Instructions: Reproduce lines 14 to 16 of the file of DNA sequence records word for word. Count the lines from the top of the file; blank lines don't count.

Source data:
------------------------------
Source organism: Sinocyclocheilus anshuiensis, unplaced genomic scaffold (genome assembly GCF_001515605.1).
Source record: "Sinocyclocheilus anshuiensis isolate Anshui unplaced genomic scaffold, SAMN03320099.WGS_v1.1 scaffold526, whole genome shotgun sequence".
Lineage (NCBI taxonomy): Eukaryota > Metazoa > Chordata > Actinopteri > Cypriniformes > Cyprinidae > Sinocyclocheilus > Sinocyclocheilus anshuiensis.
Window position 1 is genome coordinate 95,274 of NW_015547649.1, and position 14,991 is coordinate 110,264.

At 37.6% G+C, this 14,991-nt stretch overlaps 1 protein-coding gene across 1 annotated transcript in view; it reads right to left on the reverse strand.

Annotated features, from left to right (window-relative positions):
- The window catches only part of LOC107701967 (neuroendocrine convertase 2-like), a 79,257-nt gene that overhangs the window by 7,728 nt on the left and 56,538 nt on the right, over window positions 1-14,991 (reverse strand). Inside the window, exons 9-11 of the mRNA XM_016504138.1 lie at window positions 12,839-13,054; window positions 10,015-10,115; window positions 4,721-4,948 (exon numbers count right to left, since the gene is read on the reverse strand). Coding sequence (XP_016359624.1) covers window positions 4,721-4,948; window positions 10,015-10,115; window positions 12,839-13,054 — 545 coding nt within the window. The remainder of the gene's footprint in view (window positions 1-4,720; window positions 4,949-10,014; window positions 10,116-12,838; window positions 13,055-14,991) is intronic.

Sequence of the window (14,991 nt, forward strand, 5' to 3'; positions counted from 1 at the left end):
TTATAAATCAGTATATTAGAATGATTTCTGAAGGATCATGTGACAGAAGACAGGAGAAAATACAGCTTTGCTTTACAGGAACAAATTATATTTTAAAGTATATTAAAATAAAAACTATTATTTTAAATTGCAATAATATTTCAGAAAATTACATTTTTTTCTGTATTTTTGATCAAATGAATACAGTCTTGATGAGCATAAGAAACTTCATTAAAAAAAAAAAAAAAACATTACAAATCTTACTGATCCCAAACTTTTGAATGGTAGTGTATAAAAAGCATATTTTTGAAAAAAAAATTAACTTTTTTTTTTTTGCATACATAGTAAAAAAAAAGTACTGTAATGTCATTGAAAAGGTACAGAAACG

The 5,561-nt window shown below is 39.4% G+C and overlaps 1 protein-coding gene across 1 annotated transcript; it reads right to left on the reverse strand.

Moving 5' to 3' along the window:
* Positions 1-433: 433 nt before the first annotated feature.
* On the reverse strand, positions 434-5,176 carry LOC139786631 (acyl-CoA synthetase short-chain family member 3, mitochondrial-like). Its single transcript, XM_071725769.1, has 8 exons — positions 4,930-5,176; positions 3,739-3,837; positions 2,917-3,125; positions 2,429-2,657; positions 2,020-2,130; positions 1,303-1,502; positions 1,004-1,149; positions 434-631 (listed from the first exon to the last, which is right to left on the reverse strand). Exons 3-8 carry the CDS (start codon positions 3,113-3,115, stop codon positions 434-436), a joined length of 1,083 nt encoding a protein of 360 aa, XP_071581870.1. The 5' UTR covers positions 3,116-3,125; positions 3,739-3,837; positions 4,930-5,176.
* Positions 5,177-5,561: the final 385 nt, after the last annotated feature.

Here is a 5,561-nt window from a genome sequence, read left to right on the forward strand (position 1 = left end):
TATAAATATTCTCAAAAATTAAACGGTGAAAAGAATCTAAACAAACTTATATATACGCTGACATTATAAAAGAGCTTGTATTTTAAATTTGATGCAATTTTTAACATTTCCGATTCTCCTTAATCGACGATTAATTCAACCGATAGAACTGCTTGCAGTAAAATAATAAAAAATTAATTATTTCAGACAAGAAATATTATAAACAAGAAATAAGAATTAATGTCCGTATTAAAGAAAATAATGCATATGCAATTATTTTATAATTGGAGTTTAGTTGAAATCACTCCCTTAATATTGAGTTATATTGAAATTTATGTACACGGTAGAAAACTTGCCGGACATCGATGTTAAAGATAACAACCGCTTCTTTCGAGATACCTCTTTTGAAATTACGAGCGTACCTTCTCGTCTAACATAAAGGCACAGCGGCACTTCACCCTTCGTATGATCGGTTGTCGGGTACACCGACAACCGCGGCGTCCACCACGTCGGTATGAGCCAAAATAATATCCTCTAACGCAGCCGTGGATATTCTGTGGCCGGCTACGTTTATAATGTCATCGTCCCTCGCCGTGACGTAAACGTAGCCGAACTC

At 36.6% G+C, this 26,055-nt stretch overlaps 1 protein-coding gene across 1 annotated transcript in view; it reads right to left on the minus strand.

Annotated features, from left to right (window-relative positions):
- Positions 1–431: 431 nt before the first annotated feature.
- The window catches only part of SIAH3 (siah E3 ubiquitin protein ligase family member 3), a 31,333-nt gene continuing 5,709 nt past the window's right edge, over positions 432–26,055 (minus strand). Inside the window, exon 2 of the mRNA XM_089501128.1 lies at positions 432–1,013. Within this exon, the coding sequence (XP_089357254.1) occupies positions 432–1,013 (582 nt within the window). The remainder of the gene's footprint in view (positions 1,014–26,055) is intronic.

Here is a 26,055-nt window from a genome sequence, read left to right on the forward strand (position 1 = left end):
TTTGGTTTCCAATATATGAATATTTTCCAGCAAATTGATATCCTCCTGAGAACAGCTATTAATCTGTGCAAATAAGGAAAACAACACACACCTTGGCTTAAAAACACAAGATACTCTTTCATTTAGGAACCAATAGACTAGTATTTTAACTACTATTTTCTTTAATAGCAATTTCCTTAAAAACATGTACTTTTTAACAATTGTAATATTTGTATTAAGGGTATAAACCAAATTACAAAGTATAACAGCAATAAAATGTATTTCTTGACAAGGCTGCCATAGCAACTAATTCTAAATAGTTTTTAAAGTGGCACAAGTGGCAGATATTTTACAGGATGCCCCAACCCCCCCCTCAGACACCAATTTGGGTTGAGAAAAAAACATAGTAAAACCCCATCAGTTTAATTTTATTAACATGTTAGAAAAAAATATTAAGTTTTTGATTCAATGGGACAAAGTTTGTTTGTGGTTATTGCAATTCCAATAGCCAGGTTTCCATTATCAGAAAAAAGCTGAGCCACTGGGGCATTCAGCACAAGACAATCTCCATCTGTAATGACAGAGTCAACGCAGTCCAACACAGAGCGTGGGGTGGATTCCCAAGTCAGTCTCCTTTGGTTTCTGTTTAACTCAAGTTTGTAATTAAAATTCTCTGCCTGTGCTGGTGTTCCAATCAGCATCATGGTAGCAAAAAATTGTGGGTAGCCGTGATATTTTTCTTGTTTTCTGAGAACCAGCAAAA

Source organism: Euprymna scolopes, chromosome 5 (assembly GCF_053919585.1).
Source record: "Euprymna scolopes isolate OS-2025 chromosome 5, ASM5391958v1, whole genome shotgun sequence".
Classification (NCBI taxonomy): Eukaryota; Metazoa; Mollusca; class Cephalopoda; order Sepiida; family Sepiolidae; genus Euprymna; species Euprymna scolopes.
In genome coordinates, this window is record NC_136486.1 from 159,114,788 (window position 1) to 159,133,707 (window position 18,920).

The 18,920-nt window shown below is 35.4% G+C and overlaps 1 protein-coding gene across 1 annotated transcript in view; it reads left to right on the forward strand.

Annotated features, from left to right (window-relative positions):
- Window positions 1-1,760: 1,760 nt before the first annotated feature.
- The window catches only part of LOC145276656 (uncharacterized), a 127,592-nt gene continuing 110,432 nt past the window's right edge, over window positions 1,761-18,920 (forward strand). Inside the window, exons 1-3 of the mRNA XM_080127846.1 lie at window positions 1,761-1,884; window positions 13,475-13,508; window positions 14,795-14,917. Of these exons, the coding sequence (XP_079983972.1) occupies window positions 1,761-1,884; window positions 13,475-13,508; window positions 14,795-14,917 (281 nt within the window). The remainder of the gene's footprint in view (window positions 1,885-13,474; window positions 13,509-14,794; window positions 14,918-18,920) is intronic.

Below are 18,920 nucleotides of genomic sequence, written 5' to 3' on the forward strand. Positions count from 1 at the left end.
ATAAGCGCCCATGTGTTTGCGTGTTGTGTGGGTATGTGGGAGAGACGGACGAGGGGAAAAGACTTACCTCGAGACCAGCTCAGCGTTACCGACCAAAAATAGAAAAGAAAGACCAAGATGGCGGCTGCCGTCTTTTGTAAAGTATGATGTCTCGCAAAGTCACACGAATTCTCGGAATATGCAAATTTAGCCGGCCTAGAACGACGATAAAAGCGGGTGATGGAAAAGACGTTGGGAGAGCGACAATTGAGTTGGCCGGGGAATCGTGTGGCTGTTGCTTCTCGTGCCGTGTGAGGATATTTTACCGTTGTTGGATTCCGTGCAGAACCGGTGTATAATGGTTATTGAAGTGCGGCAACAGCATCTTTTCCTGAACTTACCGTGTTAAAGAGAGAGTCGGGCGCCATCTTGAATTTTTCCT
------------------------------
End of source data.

* Positions 5,177-5,561: the final 385 nt, after the last annotated feature.

Here is a 5,561-nt window from a genome sequence, read left to right on the forward strand (position 1 = left end):
TATAAATATTCTCAAAAATTAAACGGTGAAAAGAATCTAAACAAACTTATATATACGCTGACATTATAAAAGAGCTTGTATTTTAAATTTGATGCAATTTTTAACATTTCCGATTCTCCTTAATCGACGATTAATTCAACCGATAGAACTGCTTGCAGTAAAATAATAAAAAATTAATTATTTCAGACAAGAAATATTATAAACAAGAAATAAGAATTAATGTCCGTATTAAAGAAAATAATGCATATGCAATTATTTTATAATTGGAGTTTAGTTGAAATCACTCCCTTAATATTGAGTTATATTGAAATTTATGTACACGGTAGAAAACTTGCCGGACATCGATGTTAAAGATAACAACCGCTTCTTTCGAGATACCTCTTTTGAAATTACGAGCGTACCTTCTCGTCTAACATAAAGGCACAGCGGCACTTCACCCTTCGTATGATCGGTTGTCGGGTACACCGACAACCGCGGCGTCCACCACGTCGGTATGAGCCAAAATAATATCCTCTAACGCAGCCGTGGATATTCTGTGGCCGGCTACGTTTATAATGTCATCGTCCCTCGCCGTGACGTAAACGTAGCCGAACTC